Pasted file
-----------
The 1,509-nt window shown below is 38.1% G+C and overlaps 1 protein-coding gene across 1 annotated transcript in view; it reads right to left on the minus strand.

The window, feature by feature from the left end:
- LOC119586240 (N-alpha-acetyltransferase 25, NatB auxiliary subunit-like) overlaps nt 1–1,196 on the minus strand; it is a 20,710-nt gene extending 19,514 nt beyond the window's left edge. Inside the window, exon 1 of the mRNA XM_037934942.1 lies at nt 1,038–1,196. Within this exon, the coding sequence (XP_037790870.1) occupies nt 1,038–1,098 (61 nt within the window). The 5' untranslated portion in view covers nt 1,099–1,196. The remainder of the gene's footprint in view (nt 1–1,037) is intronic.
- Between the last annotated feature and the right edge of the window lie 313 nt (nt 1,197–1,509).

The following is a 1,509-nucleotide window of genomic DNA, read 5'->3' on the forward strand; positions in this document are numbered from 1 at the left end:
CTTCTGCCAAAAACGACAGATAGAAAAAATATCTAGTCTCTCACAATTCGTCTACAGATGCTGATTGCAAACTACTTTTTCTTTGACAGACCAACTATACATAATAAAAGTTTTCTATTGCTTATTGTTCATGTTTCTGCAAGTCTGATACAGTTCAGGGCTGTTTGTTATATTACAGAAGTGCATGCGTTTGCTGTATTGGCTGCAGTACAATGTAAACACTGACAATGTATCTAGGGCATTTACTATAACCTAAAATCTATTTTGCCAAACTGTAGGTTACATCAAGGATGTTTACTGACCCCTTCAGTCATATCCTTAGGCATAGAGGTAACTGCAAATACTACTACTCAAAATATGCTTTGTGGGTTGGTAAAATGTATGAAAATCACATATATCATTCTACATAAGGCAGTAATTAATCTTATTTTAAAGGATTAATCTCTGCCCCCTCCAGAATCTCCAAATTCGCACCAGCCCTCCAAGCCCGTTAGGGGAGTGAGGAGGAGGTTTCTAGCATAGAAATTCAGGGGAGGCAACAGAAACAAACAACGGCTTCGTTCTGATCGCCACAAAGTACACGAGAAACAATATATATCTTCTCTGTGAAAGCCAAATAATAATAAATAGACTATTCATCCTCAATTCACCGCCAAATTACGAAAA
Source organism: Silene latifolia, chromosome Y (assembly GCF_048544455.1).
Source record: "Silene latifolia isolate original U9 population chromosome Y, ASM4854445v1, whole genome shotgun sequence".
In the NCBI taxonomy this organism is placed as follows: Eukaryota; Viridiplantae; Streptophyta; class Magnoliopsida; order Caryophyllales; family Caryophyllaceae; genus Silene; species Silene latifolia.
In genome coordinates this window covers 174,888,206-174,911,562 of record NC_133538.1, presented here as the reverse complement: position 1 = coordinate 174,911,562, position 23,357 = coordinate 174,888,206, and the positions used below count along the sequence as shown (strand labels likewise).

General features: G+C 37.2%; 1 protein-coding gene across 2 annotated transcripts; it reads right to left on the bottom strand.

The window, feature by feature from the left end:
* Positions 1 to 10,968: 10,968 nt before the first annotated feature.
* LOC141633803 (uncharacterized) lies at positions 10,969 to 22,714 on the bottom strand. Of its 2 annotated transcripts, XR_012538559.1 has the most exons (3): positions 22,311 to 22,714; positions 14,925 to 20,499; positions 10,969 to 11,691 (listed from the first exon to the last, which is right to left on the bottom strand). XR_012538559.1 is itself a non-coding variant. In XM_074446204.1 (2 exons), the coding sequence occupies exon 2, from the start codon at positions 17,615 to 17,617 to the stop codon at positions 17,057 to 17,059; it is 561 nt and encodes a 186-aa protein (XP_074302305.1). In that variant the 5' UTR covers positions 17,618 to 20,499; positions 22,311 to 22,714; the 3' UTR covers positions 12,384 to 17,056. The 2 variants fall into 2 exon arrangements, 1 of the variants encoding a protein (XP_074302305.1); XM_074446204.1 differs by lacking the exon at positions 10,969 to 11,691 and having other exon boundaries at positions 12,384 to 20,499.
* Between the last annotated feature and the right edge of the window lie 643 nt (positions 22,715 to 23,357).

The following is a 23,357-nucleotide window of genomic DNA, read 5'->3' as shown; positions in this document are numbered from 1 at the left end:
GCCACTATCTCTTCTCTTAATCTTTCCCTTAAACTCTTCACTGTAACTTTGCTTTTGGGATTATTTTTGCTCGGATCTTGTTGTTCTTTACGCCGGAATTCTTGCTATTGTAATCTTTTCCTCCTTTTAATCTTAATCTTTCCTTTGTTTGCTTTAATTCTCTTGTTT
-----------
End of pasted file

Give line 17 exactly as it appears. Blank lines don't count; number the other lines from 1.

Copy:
GCCACTATCTCTTCTCTTAATCTTTCCCTTAAACTCTTCACTGTAACTTTGCTTTTGGGATTATTTTTGCTCGGATCTTGTTGTTCTTTACGCCGGAATTCTTGCTATTGTAATCTTTTCCTCCTTTTAATCTTAATCTTTCCTTTGTTTGCTTTAATTCTCTTGTTT